korean restaurant: wow! pigs feet * blood sausage
occasionally we make it a point to try random places and last night we found
wah! jokbal * sundae
wow! pigs feet * blood sausage
3557 west 3rd street (at new hampshire)
los angeles, ca 90020
wow! pigs feet might be hidden to most people, esp if they don't read korean. its a small place, set up just right for maybe 20 people to sit down, but i am sure they do their share of take out too. we saw two take out orders during out half hour stay... it has a run down yet homey feel, is clean and the two people working there were also friendly and efficient.
the two of us were feeling greedy so we got the pigs feet sampler (modeum jokbal) for $20 which includes all five of their pigs feet offerings:
* pigs feet (jokbal) - $10
* pigs feet terrine (jokbal pyeonyuk) - $10
* pigs toes (balgarak) - $10
* five spice pigs feet terrine (o hyang jokbal) - $13
* spicy grilled pigs feet (jokbal yang nyeom gui) - $13
their other specialty is blood sausage and they only sell them in two ways: plain blood sausage (sundae, small and large, $6 and $10) and blood sausage soup (sundae guk) - $6.50. we will have to return to try these.
their other five dishes we probably wont try since its not their specialty (call us odd), but they do offer other comfort dishes like potato soup (gamja tang) and kimchi stew (kimchi jjigae) for those who have been dragged there reluctantly and cant seem to bring themselves to eat either pigs feet or blood sausage.
the sampler came with a kettle of well chilled barley tea (boricha) and small sides of: soybean paste (duenjang), shrimp brine (sae-u jeot), sliced garlic and jalapenos, and pickled radishes and jalapenos.
i went there mentally prepared for freezer burned pigs feet. i have gone to several dimsum establishments where the chicken feet have terrible freezer burn. i cannot abide kamaboko, eomuk, odeng, chikuwa and the like for the same reason. as much as i love the taste of all these dishes, (and i do!) its just gag-inducing awful for me when theres freezer burn, which there is 90% of the time.
but it seems that theres no freezer burn taste to any of the dishes there. and if there was any in evidence, i couldnt taste it! yaay!
and not only was there no freezer burn, but it was ALL delicious!
my favourite was the spicy grilled pigs feet (not too spicy, but just right!), closely followed by the five spice pigs feet terrine. my husband thought the best was the plain pigs feet, with the pigs toes coming in second. there should be something for everyone's taste in the very generous sampler.
half way through dinner, we felt that there should be some rice, which the host provided right away along with some kimchi. neither were very good, but they werent bad either. okay, the kimchi was actually kind of subpar, but we werent there for the kimchi (go to l.a. omogari for that!). we also found out at the end of the meal that the rice and "kimchi" came gratis so i really shouldnt gripe.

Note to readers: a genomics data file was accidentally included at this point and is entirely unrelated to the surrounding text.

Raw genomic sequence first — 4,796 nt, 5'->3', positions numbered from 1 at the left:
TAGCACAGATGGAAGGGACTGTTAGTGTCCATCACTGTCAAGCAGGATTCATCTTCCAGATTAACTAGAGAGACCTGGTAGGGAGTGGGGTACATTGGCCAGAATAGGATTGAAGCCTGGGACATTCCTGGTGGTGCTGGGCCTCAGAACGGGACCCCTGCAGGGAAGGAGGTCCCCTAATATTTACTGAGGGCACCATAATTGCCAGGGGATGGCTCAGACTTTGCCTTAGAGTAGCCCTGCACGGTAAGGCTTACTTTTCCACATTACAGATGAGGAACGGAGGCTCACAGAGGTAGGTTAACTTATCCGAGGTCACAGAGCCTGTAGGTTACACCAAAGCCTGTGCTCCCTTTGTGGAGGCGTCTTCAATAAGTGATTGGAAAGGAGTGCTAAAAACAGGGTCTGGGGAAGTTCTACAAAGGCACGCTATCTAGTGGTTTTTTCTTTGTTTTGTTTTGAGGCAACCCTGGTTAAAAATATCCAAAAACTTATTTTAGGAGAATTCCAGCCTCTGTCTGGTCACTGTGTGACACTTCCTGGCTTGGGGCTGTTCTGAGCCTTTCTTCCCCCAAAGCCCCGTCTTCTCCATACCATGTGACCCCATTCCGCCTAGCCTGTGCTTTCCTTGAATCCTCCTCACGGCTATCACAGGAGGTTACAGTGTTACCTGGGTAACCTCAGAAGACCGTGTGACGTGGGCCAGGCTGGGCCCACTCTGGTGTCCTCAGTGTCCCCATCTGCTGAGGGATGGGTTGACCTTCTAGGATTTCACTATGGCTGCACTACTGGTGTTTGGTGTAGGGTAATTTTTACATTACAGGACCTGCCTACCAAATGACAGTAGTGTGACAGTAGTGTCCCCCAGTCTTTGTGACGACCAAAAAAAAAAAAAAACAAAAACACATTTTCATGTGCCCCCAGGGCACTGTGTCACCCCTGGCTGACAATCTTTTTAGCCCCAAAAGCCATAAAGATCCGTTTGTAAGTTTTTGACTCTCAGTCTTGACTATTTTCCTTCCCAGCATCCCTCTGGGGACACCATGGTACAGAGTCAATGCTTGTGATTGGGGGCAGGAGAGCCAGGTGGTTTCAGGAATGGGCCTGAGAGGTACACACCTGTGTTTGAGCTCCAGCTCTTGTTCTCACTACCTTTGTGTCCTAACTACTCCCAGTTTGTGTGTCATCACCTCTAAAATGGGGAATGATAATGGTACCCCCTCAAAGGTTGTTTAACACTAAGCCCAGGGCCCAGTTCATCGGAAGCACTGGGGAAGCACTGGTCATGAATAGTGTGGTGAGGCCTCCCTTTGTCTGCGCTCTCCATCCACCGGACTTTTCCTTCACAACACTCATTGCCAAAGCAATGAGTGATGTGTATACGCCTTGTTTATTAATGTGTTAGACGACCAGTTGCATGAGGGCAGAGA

we were very full after eating our way through half the sampler and there was still enough to go through for lunch today, with a tiny bit leftover still.
not bad for $20!
there are some cons:
1) it is hard to find, esp if you cant read korean.
the place is small and in a tiny strip mall with difficult parking (friday night we had to drive around three times before we found anything nearby). it is also not listed clearly in english. the strip mall does have a sign for "el pollo bailador" -- which is also a good place to get, of all things, korean rotisserie chicken (el pollo bailador is aka dori dori tongdak).
2) i dont think anything in the restaurant is in english (which is why i translated most things and provided prices). and i dont know if the people who work there speak any english. but PLEASE, if you want a treat that cant be easily found outside l.a., dont let this stop you!
3) they dont serve soju or any other kind of drinks other than sodas and boricha. but you can take out and eat and drink at home! :-D
I was wondering if you know whether the restaurant is still there, and still serving this combination...
I would really like to try it.
Also, if I bring the names of the dishes written out in transliteration as above, are they likely to understand, or would I be better off trying to find someone to write it out in Korean?
Actually, I drove past there late last night before I saw your post, and confirmed it is still there and in business.
The Jokbal platter is now $25 but everything else seems as described.
Note that while the article above refers to pigs feet, the menu on the wall tranlates the dishes as "pork huck" and the cook who was sitting at one of the tables apparently working at picking apart meat for the next day was definitely working on hocks, not feet.
Looking around online it seems that jokbal (which I have never had) is made with either feet or hocks.
I will definitely be trying out the sampler platter as soon as I can find someone to join me!
Now I need to learn to read Korean.
My goal is to find the most different and challenging foods in the LA area.
If anyone on this thread has something exciting or weird, let me know--oh yeah, it can't be too expensive. I'm looking for the less expensive things out there.
Email me at firstname.lastname@example.org
I want to know what to get, where to get it, and how much it is.